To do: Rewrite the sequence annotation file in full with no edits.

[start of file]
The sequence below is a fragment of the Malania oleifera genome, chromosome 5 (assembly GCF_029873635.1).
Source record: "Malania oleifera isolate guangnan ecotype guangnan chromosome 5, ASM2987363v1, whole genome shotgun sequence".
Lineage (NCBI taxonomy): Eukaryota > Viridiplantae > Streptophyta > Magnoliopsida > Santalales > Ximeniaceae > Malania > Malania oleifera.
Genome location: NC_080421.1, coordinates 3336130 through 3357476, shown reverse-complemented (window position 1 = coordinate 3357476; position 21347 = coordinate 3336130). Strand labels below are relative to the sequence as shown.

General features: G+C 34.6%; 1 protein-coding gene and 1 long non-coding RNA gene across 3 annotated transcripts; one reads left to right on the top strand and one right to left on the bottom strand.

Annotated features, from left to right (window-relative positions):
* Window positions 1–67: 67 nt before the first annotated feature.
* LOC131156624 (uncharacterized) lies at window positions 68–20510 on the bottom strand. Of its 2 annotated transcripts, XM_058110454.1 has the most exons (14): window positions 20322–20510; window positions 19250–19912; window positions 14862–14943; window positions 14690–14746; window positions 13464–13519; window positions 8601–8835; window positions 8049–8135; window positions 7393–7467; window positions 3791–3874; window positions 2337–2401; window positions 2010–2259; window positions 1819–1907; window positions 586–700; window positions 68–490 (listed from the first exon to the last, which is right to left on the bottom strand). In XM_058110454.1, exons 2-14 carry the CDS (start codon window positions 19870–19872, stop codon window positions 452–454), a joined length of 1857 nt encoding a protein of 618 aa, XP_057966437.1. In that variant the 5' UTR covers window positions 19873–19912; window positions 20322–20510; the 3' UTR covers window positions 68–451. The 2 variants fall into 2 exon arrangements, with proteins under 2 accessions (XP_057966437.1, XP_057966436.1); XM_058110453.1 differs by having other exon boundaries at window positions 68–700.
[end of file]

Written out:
The sequence below is a fragment of the Malania oleifera genome, chromosome 5 (assembly GCF_029873635.1).
Source record: "Malania oleifera isolate guangnan ecotype guangnan chromosome 5, ASM2987363v1, whole genome shotgun sequence".
Lineage (NCBI taxonomy): Eukaryota > Viridiplantae > Streptophyta > Magnoliopsida > Santalales > Ximeniaceae > Malania > Malania oleifera.
Genome location: NC_080421.1, coordinates 3336130 through 3357476, shown reverse-complemented (window position 1 = coordinate 3357476; position 21347 = coordinate 3336130). Strand labels below are relative to the sequence as shown.

General features: G+C 34.6%; 1 protein-coding gene and 1 long non-coding RNA gene across 3 annotated transcripts; one reads left to right on the top strand and one right to left on the bottom strand.

Annotated features, from left to right (window-relative positions):
* Window positions 1–67: 67 nt before the first annotated feature.
* LOC131156624 (uncharacterized) lies at window positions 68–20510 on the bottom strand. Of its 2 annotated transcripts, XM_058110454.1 has the most exons (14): window positions 20322–20510; window positions 19250–19912; window positions 14862–14943; window positions 14690–14746; window positions 13464–13519; window positions 8601–8835; window positions 8049–8135; window positions 7393–7467; window positions 3791–3874; window positions 2337–2401; window positions 2010–2259; window positions 1819–1907; window positions 586–700; window positions 68–490 (listed from the first exon to the last, which is right to left on the bottom strand). In XM_058110454.1, exons 2-14 carry the CDS (start codon window positions 19870–19872, stop codon window positions 452–454), a joined length of 1857 nt encoding a protein of 618 aa, XP_057966437.1. In that variant the 5' UTR covers window positions 19873–19912; window positions 20322–20510; the 3' UTR covers window positions 68–451. The 2 variants fall into 2 exon arrangements, with proteins under 2 accessions (XP_057966437.1, XP_057966436.1); XM_058110453.1 differs by having other exon boundaries at window positions 68–700.